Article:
During a visit to Flint, Michigan, this week, Cornell Brooks, the president of the National Association for the Advancement of Colored People, called the city’s ongoing water crisis “one of the most profound environmental justice issues of our time.” Brooks echoed the concern of many who say that the fact that the majority of the city’s residents are black and more than 40 percent of them live below the poverty line played into why officials took so long to address the dangerous and putrid lead-laden water.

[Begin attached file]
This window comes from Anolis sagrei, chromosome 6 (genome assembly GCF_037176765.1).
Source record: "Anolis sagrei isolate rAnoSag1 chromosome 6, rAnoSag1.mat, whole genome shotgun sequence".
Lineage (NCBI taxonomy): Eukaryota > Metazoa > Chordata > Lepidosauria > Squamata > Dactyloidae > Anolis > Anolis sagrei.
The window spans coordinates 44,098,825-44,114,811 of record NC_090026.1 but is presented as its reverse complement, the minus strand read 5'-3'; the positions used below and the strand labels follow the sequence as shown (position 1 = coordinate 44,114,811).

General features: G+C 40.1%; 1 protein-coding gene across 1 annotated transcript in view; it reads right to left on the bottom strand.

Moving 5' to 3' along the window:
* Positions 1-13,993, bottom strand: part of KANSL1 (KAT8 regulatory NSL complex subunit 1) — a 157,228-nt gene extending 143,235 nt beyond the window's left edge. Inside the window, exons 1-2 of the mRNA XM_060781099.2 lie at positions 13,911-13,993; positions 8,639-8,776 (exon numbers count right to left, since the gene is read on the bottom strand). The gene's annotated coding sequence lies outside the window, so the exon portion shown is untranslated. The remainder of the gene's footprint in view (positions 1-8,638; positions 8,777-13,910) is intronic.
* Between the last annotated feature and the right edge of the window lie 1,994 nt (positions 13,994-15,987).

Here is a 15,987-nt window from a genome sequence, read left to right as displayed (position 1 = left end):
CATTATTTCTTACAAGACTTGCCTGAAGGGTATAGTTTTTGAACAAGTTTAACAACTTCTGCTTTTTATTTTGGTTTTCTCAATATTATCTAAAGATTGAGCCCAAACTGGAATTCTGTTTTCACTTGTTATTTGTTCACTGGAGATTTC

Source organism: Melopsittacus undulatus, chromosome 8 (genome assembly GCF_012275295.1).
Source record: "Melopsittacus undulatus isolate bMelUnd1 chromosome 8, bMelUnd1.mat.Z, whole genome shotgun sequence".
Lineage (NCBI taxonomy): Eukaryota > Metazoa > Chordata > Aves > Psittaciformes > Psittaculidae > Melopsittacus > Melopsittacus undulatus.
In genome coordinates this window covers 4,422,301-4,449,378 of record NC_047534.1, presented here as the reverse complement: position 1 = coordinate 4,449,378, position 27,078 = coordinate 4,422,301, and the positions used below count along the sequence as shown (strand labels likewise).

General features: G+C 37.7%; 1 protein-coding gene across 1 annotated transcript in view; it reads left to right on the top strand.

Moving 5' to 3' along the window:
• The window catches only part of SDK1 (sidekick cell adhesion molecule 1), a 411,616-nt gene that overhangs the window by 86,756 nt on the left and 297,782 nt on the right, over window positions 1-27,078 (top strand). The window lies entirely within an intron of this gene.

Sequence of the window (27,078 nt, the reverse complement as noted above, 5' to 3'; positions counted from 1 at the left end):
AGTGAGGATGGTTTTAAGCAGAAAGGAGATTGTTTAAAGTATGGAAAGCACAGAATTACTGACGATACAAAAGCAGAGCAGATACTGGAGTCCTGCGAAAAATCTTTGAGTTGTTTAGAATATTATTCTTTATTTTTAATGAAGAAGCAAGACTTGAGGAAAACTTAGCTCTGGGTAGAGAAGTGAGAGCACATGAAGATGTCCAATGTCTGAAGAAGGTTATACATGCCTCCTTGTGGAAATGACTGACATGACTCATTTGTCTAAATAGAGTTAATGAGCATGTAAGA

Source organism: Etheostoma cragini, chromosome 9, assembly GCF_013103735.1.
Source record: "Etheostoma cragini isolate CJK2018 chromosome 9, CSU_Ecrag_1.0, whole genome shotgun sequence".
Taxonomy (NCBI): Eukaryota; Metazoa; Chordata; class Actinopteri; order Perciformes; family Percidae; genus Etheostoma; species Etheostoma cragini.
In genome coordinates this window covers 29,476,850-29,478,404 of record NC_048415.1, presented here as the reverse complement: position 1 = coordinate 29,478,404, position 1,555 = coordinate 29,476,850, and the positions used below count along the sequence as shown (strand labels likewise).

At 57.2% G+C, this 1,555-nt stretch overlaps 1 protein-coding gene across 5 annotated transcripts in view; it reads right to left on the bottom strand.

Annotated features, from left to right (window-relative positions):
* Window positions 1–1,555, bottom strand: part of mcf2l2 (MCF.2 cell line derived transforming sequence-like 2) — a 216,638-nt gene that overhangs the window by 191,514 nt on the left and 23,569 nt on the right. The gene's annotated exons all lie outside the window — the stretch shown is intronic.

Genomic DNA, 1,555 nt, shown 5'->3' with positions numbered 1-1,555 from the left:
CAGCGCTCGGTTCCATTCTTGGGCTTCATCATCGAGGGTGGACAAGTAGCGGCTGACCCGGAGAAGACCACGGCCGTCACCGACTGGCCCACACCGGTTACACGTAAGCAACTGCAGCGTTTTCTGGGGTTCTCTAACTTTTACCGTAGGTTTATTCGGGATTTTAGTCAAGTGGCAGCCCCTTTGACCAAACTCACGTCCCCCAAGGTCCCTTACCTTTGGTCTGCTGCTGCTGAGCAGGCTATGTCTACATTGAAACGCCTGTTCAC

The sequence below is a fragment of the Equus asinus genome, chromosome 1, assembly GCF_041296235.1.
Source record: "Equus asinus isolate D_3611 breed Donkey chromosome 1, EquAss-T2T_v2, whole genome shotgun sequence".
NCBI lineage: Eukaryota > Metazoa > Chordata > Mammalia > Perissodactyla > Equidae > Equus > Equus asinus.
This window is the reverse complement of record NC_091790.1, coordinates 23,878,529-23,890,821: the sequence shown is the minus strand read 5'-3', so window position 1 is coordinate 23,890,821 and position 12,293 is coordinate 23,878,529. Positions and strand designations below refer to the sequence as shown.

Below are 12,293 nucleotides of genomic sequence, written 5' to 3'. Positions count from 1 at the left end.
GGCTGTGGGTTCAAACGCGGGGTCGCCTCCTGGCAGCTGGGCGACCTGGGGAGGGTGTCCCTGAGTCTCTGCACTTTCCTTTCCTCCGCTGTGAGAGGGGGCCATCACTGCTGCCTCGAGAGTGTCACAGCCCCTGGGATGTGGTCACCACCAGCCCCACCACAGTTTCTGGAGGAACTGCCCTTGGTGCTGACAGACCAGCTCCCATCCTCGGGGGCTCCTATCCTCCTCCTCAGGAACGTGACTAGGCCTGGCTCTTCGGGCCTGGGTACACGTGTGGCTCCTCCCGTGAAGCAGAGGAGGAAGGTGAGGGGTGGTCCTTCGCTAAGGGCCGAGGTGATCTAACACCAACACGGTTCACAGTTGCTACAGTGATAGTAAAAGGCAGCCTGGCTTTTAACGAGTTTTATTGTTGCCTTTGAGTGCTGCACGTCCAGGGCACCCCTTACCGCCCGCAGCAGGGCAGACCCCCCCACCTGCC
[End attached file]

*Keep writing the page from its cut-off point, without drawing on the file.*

The outrageous situation in Flint is just the latest example of pollution having a disproportionate impact on poor and minority communities. The above video, by Grist, explains how environmental disasters became so unevenly distributed and why environmental justice—the movement to ensure everyone has clean water, air, and land—is so important.
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